Deploying a JHipster app to AWS using Elastic Beanstalk

JHipster is a great development platform to help you bootstrap a modern Web app in less than 5 minutes. This is fantastic for spinning up a quick app to use for showcasing a new proof of concept or feature. One small detail, however, is that typically everything is running on your local laptop. This can create an issue if you want to share your POC to external people. One way to provide access to your app is to host it online via the Cloud. Cloud providers like AWS, Azure or GCP are the current leaders and they provide services to help you deploy your JHipster app.

In this blog, I will focus on AWS and its orchestration service: Elastic Beanstalk. While specifics about the Elastic Beanstalk service can be read elsewhere, all that is important to note at this time is that it helps you create a production-ready infrastructure in the default architecture below:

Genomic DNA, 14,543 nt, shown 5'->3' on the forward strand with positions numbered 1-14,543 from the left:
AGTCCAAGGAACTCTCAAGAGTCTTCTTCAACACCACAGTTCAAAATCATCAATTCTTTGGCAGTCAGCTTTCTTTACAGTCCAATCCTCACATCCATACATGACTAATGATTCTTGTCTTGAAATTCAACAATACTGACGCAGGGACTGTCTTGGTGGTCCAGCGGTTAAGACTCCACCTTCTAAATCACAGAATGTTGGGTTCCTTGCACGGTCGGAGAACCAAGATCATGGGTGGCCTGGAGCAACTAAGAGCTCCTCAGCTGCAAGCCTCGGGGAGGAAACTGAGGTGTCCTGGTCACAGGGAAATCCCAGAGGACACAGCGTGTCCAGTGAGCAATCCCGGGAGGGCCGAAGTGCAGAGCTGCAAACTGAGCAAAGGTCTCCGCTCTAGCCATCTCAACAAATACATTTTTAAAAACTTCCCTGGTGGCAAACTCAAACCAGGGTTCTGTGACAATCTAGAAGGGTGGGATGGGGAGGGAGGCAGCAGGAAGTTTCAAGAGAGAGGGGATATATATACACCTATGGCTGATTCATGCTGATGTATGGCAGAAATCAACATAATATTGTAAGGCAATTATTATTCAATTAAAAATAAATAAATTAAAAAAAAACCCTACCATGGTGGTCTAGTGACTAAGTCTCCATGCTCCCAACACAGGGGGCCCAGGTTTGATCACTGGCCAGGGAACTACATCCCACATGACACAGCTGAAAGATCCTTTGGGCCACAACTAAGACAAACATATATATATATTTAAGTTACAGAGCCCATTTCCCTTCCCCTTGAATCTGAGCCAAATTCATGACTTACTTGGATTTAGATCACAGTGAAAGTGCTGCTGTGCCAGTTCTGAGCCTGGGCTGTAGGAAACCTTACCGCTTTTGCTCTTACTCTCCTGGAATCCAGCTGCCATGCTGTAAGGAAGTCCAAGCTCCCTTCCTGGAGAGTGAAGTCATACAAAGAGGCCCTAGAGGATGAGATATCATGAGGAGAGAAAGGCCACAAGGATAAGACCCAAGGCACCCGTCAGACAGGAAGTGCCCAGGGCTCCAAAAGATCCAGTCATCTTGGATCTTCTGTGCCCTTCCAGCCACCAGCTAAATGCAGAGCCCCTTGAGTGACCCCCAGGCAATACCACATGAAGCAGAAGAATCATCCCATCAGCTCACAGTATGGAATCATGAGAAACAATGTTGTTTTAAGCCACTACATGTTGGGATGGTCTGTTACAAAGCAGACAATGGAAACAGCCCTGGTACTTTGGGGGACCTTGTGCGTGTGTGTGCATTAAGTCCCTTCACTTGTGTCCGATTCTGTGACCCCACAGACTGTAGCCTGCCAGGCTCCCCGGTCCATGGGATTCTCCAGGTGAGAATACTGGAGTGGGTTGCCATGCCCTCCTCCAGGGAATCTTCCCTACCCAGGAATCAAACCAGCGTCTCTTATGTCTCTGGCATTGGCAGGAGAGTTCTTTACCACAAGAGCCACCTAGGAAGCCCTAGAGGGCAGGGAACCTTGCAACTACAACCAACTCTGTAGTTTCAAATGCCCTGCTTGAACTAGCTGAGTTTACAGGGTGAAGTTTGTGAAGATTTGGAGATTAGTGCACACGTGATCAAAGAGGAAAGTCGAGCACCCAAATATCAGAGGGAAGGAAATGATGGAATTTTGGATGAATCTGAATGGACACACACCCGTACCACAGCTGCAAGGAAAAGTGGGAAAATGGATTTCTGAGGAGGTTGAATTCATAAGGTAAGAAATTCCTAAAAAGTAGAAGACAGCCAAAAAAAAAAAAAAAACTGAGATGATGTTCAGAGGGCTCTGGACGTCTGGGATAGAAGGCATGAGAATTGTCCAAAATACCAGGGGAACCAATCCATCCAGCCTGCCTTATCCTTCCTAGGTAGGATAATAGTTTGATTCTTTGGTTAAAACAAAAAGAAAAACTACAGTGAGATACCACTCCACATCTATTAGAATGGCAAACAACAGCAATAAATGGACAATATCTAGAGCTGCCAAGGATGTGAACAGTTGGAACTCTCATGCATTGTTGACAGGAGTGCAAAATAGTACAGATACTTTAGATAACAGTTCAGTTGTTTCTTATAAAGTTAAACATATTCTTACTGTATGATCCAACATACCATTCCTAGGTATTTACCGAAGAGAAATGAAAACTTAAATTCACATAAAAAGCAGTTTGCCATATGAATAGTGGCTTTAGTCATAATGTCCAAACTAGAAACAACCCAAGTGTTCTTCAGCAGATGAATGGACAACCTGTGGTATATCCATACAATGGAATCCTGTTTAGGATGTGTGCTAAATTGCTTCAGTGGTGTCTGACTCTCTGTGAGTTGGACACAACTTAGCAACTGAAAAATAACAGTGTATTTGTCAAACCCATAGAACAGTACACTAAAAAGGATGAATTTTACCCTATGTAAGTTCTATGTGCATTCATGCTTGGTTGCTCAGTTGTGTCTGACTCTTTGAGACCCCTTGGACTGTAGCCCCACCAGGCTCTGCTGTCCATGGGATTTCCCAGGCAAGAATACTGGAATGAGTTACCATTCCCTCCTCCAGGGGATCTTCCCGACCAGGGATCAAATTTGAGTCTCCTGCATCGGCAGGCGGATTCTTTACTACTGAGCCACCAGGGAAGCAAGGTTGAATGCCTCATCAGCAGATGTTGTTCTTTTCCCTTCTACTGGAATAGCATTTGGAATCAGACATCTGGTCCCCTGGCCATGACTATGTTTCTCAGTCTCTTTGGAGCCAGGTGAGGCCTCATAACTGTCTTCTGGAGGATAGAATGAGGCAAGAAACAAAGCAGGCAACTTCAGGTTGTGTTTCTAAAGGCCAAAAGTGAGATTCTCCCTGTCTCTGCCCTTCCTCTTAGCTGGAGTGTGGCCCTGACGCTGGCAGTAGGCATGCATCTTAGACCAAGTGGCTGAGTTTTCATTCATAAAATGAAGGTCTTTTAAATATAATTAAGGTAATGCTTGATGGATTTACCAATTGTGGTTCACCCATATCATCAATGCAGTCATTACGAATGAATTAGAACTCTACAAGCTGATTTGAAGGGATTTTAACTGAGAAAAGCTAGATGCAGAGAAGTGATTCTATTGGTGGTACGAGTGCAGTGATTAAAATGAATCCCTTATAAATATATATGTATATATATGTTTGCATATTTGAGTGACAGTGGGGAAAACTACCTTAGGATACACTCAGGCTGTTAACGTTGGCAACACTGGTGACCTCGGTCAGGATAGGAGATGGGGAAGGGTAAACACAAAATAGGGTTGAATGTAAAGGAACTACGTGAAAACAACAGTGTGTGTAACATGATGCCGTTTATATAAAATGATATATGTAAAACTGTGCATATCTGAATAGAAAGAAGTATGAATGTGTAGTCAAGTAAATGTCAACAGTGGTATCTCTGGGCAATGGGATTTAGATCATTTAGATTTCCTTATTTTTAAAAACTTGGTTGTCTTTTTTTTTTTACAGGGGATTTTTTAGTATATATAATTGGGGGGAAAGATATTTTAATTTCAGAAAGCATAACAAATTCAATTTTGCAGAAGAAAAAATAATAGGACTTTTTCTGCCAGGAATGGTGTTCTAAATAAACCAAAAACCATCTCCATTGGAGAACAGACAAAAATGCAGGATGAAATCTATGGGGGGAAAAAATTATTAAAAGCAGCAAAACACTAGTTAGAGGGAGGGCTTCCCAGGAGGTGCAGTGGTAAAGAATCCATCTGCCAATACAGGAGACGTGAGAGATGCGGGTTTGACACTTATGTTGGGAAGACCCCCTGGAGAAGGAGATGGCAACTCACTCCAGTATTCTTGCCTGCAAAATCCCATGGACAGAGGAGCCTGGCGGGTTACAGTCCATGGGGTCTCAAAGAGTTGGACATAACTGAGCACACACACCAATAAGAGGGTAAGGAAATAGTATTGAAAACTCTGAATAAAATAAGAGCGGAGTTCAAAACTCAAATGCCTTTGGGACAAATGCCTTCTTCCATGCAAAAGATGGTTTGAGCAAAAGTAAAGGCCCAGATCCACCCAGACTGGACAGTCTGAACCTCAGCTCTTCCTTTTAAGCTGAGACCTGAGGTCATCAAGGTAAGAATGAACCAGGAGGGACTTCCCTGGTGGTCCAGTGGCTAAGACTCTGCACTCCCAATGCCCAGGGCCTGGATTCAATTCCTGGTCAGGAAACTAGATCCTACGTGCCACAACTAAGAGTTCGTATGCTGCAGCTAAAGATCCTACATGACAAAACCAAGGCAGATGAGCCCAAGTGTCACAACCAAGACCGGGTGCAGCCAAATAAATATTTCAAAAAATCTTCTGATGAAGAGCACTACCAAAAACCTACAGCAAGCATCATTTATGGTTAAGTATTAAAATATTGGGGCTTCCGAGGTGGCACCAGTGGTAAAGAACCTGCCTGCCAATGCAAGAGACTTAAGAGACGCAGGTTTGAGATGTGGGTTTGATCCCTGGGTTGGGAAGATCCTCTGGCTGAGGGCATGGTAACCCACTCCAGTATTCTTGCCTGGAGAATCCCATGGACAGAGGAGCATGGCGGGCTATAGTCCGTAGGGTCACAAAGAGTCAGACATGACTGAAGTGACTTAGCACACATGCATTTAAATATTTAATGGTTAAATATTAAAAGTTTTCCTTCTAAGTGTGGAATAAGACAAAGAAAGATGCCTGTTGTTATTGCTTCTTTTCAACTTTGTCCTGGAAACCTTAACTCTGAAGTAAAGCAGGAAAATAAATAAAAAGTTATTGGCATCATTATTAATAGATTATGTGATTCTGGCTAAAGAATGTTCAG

App generation with JHipster

Fortunately, the newest versions of JHipster feature an Elastic Beanstalk sub-generator which will do most of the heavy-lifting for us. It does currently only support SQL databases (Oracle and Microsoft SQL Server excluded) so our JHipster app will be a basic monolith that uses React and PostgreSQL as a database. To avoid answering all the generator's questions manually, feel free to utilize the following .yo-rc.json with our proposed setup:

{
  "generator-jhipster": {
    "promptValues": {
      "packageName": "com.company",
      "nativeLanguage": "en"
    },
    "jhipsterVersion": "6.4.1",
    "applicationType": "monolith",
    "baseName": "jhipster",
    "packageName": "com.company",
    "packageFolder": "com/company",
    "serverPort": "8080",
    "authenticationType": "jwt",
    "cacheProvider": "ehcache",
    "enableHibernateCache": true,
    "websocket": false,
    "databaseType": "sql",
    "devDatabaseType": "h2Disk",
    "prodDatabaseType": "postgresql",
    "searchEngine": false,
    "messageBroker": false,
    "serviceDiscoveryType": false,
    "buildTool": "maven",
    "enableSwaggerCodegen": false,
    "embeddableLaunchScript": false,
    "useSass": true,
    "clientPackageManager": "npm",
    "clientFramework": "react",
    "clientTheme": "none",
    "clientThemeVariant": "",